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Religious tourism and freedom of movement denied in isolated Bethlehem
by Electronic Intifada (reposted)
Friday Dec 24th, 2004 9:07 AM
Maureen Clare Murphy writing from Bethlehem, occupied West Bank, Live From Palestine, 23 December 2004
"It is quite simple. We have no business," a shopkeeper in Bethlehem's Old City tells me when I ask him how his business is faring after four years of Intifada and intensified Israeli military occupation. Camels and religious figures carved out of olive wood sit neatly and undisturbed on their shelves. His inventory is the same as it was four years ago. Since no one comes into his store to buy his souvenirs, he doesn't replenish his stock. And because businessmen like him are not ordering more merchandise, the factories in Bethlehem are at a standstill.

However, cheerful international media reports on Bethlehem make it seem as though the historic is enjoying a rebirth of tourism. An Associated Press article reports that the city is "often still full of tour buses," and because of a November joint agreement between the Israeli and Palestinian Ministers of Tourism to cooperate to help build their respective tourism industries, the press is singing hopeful songs about the revival of religious pilgrims to the area.

It has been reported that during the Christmas season, an Israeli Tourism Ministry official will greet religious tourists with bags of sweets at the Gilo checkpoint that separates Bethlehem from Jerusalem, named after the illegal Israeli settlement nearby. But there was no such reception for this visitor Wednesday morning. Instead, I was made to wait on a bench for fifteen minutes while the bored Israeli soldiers flipped through a car magazine before they finally checked my passport and let me through, asking me brusquely in Arabic what I was intending to do in Bethlehem, and what I was planning on buying.

"The economy in Bethlehem is dramatically different now [since the beginning of the Intifada]," the shopkeeper in the Old City says, explaining that people are living off of savings accumulated during the tourism boom right after the Oslo Accords and before the current Intifada that broke out late September 2000. Unemployment is rampant, and in the last four years, nearly 10 percent of Bethlehem's Christian population has immigrated abroad, causing much worry about the disintegration of the town's cultural diversity.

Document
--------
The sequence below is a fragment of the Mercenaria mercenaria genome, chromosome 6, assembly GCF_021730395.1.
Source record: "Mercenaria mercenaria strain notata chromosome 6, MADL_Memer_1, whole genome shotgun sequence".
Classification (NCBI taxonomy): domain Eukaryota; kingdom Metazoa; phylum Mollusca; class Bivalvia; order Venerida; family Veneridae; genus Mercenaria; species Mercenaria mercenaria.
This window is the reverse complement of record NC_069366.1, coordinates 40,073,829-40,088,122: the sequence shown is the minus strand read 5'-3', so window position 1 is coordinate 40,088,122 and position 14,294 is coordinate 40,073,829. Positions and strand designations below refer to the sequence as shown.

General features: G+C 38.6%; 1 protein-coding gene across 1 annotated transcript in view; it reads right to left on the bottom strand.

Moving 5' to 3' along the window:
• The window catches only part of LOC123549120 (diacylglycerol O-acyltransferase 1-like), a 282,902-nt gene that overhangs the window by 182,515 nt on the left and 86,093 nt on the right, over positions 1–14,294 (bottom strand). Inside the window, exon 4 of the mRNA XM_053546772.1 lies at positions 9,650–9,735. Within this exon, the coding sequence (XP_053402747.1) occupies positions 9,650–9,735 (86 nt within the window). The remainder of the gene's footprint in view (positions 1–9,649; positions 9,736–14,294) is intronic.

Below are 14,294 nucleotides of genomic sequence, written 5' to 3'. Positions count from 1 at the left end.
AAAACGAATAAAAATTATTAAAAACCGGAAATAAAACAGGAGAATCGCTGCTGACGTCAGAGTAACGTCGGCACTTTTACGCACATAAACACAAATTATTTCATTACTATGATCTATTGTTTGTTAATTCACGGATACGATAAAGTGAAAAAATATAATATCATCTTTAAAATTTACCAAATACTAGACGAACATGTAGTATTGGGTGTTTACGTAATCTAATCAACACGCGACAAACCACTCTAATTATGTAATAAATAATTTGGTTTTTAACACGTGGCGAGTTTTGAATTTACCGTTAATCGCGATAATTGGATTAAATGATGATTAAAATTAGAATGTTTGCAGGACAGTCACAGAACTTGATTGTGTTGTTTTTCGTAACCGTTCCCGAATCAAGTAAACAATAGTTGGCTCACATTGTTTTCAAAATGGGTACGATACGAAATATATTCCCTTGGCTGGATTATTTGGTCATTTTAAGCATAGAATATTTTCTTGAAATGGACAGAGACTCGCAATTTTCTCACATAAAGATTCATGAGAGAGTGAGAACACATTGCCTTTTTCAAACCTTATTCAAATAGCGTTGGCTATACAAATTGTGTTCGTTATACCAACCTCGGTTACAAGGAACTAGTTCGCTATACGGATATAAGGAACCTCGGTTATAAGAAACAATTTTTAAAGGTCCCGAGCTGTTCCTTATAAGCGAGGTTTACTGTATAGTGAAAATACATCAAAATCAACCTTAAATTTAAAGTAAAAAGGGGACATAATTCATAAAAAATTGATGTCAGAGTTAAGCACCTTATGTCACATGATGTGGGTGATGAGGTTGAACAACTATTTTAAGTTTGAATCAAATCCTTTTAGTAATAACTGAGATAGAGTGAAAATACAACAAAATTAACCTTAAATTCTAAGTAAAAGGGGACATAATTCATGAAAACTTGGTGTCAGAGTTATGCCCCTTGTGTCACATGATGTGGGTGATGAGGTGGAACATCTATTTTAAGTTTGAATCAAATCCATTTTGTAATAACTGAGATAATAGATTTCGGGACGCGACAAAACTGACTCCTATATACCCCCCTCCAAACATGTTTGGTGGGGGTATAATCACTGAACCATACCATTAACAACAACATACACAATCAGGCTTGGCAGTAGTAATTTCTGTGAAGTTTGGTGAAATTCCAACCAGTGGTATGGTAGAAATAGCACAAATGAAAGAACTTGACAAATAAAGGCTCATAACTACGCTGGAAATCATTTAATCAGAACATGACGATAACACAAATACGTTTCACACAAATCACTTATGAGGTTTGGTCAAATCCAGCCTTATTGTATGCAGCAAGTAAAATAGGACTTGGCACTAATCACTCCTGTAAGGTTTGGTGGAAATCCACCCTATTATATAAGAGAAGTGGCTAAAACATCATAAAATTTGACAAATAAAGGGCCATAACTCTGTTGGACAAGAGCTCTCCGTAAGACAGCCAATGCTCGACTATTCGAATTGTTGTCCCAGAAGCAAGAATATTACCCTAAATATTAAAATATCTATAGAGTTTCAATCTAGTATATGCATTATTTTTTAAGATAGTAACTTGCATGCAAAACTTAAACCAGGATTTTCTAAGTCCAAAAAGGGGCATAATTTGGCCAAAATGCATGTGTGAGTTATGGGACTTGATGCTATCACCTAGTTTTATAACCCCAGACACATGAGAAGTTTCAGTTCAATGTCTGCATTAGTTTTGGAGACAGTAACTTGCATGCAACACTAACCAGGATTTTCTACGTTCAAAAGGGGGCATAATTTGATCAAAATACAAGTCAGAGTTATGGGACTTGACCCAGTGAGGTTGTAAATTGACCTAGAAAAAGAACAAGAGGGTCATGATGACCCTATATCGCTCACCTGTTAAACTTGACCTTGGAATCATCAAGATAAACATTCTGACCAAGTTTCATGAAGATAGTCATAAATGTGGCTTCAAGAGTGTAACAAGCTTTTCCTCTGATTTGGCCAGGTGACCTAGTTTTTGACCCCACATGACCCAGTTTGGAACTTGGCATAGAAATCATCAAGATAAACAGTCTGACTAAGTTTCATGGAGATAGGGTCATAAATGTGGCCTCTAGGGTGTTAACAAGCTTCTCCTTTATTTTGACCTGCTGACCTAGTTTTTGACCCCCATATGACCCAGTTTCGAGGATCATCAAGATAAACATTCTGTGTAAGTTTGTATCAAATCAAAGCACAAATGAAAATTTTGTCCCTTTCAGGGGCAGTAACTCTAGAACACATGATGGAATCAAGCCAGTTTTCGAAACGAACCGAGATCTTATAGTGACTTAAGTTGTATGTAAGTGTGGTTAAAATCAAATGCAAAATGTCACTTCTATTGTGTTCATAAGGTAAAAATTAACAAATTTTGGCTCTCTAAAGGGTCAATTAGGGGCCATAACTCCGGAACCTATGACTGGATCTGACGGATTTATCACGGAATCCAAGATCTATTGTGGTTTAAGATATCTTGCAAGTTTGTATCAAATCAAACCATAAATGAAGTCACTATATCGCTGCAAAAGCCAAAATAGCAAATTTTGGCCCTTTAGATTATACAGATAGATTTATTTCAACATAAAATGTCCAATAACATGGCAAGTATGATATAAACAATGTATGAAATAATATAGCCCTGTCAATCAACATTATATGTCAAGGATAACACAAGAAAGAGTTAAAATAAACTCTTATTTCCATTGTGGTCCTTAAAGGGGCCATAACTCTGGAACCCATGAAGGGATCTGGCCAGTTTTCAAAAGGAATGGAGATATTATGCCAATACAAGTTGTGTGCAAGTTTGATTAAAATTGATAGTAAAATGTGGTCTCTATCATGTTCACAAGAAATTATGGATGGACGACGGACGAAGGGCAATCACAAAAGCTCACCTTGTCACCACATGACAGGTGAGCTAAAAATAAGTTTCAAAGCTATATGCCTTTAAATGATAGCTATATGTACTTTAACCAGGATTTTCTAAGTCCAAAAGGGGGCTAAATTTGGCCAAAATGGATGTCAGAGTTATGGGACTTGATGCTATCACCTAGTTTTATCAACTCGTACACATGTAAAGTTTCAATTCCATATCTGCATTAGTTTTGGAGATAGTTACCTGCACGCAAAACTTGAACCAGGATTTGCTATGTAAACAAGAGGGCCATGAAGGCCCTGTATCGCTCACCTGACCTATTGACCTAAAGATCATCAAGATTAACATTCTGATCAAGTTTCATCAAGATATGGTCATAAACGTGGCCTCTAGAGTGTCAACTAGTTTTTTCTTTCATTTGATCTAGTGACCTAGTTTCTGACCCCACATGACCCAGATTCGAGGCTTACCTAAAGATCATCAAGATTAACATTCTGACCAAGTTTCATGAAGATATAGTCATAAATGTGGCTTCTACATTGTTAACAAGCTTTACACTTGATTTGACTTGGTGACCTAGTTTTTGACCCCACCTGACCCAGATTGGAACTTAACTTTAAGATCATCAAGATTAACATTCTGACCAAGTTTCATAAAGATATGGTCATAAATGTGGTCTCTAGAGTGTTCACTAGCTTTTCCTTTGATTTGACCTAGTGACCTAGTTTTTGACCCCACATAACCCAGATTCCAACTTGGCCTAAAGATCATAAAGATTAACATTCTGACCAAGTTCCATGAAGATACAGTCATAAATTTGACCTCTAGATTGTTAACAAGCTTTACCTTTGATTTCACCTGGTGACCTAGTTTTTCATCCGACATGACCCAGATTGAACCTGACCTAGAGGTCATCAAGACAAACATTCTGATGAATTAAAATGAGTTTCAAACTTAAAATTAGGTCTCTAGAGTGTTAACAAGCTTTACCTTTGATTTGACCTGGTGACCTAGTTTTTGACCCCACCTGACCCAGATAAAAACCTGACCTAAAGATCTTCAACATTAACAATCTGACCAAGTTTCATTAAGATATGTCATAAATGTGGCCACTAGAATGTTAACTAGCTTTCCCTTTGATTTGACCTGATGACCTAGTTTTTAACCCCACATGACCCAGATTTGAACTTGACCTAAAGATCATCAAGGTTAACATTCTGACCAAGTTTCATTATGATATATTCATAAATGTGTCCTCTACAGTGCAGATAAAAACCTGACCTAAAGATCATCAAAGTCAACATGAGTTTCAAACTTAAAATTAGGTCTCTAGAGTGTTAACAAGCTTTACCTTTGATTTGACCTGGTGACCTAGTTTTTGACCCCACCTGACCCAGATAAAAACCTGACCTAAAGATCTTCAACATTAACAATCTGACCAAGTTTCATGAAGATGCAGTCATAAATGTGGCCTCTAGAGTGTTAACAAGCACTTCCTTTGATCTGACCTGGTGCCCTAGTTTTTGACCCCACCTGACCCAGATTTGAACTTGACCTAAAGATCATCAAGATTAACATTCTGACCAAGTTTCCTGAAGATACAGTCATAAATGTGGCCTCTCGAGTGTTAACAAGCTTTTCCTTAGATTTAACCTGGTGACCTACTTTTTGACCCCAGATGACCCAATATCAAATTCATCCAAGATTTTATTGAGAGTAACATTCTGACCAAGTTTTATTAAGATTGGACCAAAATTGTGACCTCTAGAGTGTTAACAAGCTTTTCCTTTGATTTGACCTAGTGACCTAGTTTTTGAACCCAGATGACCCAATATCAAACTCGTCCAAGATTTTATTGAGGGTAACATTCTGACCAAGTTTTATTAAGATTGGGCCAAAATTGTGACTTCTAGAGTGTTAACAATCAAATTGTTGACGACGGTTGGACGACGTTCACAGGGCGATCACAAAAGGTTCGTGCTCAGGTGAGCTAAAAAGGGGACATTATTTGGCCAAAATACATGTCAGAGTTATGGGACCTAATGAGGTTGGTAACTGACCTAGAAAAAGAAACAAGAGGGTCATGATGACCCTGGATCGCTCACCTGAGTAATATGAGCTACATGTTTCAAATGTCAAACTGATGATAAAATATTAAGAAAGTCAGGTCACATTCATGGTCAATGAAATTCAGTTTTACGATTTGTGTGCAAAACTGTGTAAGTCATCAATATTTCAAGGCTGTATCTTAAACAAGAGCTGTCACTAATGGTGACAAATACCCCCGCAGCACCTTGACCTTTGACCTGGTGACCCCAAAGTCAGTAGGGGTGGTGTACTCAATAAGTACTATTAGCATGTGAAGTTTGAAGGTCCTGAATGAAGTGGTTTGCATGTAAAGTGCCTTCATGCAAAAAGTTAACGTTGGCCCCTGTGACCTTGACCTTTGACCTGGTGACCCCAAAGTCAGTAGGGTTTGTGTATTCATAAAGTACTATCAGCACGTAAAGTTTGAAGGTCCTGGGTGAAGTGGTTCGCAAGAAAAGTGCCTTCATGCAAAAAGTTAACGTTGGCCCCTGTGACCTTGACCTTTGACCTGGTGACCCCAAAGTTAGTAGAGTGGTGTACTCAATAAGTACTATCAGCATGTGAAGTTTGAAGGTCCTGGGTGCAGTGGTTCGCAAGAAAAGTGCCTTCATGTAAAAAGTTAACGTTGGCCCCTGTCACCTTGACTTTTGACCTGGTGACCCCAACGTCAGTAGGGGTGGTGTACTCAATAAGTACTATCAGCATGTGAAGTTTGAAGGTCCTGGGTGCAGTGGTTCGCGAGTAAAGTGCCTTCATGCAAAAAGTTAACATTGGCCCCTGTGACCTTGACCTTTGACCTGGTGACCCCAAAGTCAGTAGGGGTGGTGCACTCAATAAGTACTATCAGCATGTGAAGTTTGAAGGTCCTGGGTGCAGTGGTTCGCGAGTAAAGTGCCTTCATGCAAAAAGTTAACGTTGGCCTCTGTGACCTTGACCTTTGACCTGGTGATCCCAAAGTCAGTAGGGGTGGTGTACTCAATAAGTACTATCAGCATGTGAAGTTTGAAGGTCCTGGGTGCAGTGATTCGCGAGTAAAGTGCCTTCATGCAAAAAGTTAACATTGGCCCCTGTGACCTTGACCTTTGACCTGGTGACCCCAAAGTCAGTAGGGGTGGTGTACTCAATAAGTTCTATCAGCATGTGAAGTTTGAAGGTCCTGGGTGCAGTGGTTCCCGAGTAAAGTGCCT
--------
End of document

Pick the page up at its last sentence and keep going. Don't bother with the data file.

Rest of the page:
Manger Square, which was bustling Wednesday with local children giddy with holiday excitement, is remarkably devoid of tourists despite the Christmas season. And when I walked down Milk Grotto, which leads from Manger Square to the site where legend has it that Jesus received his first feeding, more than half of the shops were closed. Workers at one of the opened stores were busily cleaning its very dirty windows, and it was clear that this was the first time the shop had been open in a long time.

Bethlehem has seen much trauma to its economy since the Intifada. A recent UN report informs, "a total of 28 hotels, 240 olive wood and mother-of-pearl workshops, and 50 restaurants have closed." Fears of violence and Israeli intimidation and closure have stopped religious tourists from coming to both Israel and the Occupied Palestinian Territories, and those that do come to what they consider the Holy Land tend to spend most of their time in Jerusalem, and make only brief day trips to the Church of the Nativity in Bethlehem. Since approximately 18 percent of Bethlehem's population was employed in the tourism sector before the Intifada, and the Annexation Wall that is ghettoizing Bethlehem continues to be built, the outlook is grim.

An hotelier tells me that before the Intifada, the situation was good. Built in 1999, his business was immediately successful, and he boasted its four-star rating. When it opened, the hotel employed 45 people, but currently it employs only eight. Though it has 85 rooms and 160 beds, the hotel sometimes goes by for a month with no customers. At the best times, the hotelier says, ten rooms are occupied. This, despite that before the Intifada the hotel was full all year. And even though Bethlehem is at its peak tourism season, only one of his rooms was occupied at the time of my visit.

He explains how tourists are intimidated by Israeli soldiers at the checkpoints that close off Bethlehem from Jerusalem and the rest of the West Bank. "The guides and tourists say when they come to Bethlehem, the soldiers at the checkpoints hold them up for such a long time that they think Bethlehem is unsafe," so they are afraid to sleep in Bethlehem and they immediately return to Jerusalem after visiting Bethlehem's holy sites.

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"That's the version of the eyewitnesses and participants"anti-racistTuesday Dec 28th, 2004 12:51 PM
heard it beforeSefaradTuesday Dec 28th, 2004 12:39 PM
" That's your version. That's not exactly how it transpired."another Zionist lieTuesday Dec 28th, 2004 12:26 PM
"do you take us for fools?"anti-racistTuesday Dec 28th, 2004 12:07 PM
"he should have been overpowered and then kept under civil custody"do you take us for fools?Tuesday Dec 28th, 2004 11:10 AM
No, you're a racist history bluffanti-racistTuesday Dec 28th, 2004 10:05 AM
This is warhistory buffTuesday Dec 28th, 2004 9:20 AM
There he goes againheard it beforeMonday Dec 27th, 2004 6:43 PM
you knowgehrigMonday Dec 27th, 2004 6:20 PM
Another Zionist lieheard it beforeMonday Dec 27th, 2004 6:17 PM

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